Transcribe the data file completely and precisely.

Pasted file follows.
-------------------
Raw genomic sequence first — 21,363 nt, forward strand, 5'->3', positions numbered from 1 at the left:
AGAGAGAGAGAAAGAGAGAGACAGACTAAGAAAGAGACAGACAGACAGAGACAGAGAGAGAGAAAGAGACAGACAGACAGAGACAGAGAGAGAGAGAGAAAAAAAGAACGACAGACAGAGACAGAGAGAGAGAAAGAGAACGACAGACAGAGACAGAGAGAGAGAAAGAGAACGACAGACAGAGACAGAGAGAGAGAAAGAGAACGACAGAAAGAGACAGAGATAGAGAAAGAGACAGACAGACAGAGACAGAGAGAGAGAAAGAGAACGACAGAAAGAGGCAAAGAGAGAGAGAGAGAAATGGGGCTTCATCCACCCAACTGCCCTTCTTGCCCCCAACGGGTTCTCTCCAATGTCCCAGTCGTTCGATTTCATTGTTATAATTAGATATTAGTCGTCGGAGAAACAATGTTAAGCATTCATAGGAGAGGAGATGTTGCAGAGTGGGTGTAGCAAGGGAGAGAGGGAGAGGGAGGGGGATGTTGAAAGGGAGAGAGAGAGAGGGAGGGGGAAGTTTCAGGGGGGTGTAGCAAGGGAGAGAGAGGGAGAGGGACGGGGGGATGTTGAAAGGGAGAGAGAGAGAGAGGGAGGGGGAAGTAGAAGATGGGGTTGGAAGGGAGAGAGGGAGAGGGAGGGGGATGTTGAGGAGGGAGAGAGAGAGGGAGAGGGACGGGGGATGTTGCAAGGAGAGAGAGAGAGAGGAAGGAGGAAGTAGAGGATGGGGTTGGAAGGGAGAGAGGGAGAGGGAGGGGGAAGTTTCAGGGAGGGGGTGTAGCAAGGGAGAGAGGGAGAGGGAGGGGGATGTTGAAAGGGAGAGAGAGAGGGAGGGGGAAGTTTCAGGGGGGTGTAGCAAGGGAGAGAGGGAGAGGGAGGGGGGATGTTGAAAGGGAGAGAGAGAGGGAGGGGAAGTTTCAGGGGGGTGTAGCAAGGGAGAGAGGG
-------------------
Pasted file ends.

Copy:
Raw genomic sequence first — 21,363 nt, forward strand, 5'->3', positions numbered from 1 at the left:
AGAGAGAGAGAAAGAGAGAGACAGACTAAGAAAGAGACAGACAGACAGAGACAGAGAGAGAGAAAGAGACAGACAGACAGAGACAGAGAGAGAGAGAGAAAAAAAGAACGACAGACAGAGACAGAGAGAGAGAAAGAGAACGACAGACAGAGACAGAGAGAGAGAAAGAGAACGACAGACAGAGACAGAGAGAGAGAAAGAGAACGACAGAAAGAGACAGAGATAGAGAAAGAGACAGACAGACAGAGACAGAGAGAGAGAAAGAGAACGACAGAAAGAGGCAAAGAGAGAGAGAGAGAAATGGGGCTTCATCCACCCAACTGCCCTTCTTGCCCCCAACGGGTTCTCTCCAATGTCCCAGTCGTTCGATTTCATTGTTATAATTAGATATTAGTCGTCGGAGAAACAATGTTAAGCATTCATAGGAGAGGAGATGTTGCAGAGTGGGTGTAGCAAGGGAGAGAGGGAGAGGGAGGGGGATGTTGAAAGGGAGAGAGAGAGAGGGAGGGGGAAGTTTCAGGGGGGTGTAGCAAGGGAGAGAGAGGGAGAGGGACGGGGGGATGTTGAAAGGGAGAGAGAGAGAGAGGGAGGGGGAAGTAGAAGATGGGGTTGGAAGGGAGAGAGGGAGAGGGAGGGGGATGTTGAGGAGGGAGAGAGAGAGGGAGAGGGACGGGGGATGTTGCAAGGAGAGAGAGAGAGAGGAAGGAGGAAGTAGAGGATGGGGTTGGAAGGGAGAGAGGGAGAGGGAGGGGGAAGTTTCAGGGAGGGGGTGTAGCAAGGGAGAGAGGGAGAGGGAGGGGGATGTTGAAAGGGAGAGAGAGAGGGAGGGGGAAGTTTCAGGGGGGTGTAGCAAGGGAGAGAGGGAGAGGGAGGGGGGATGTTGAAAGGGAGAGAGAGAGGGAGGGGAAGTTTCAGGGGGGTGTAGCAAGGGAGAGAGGG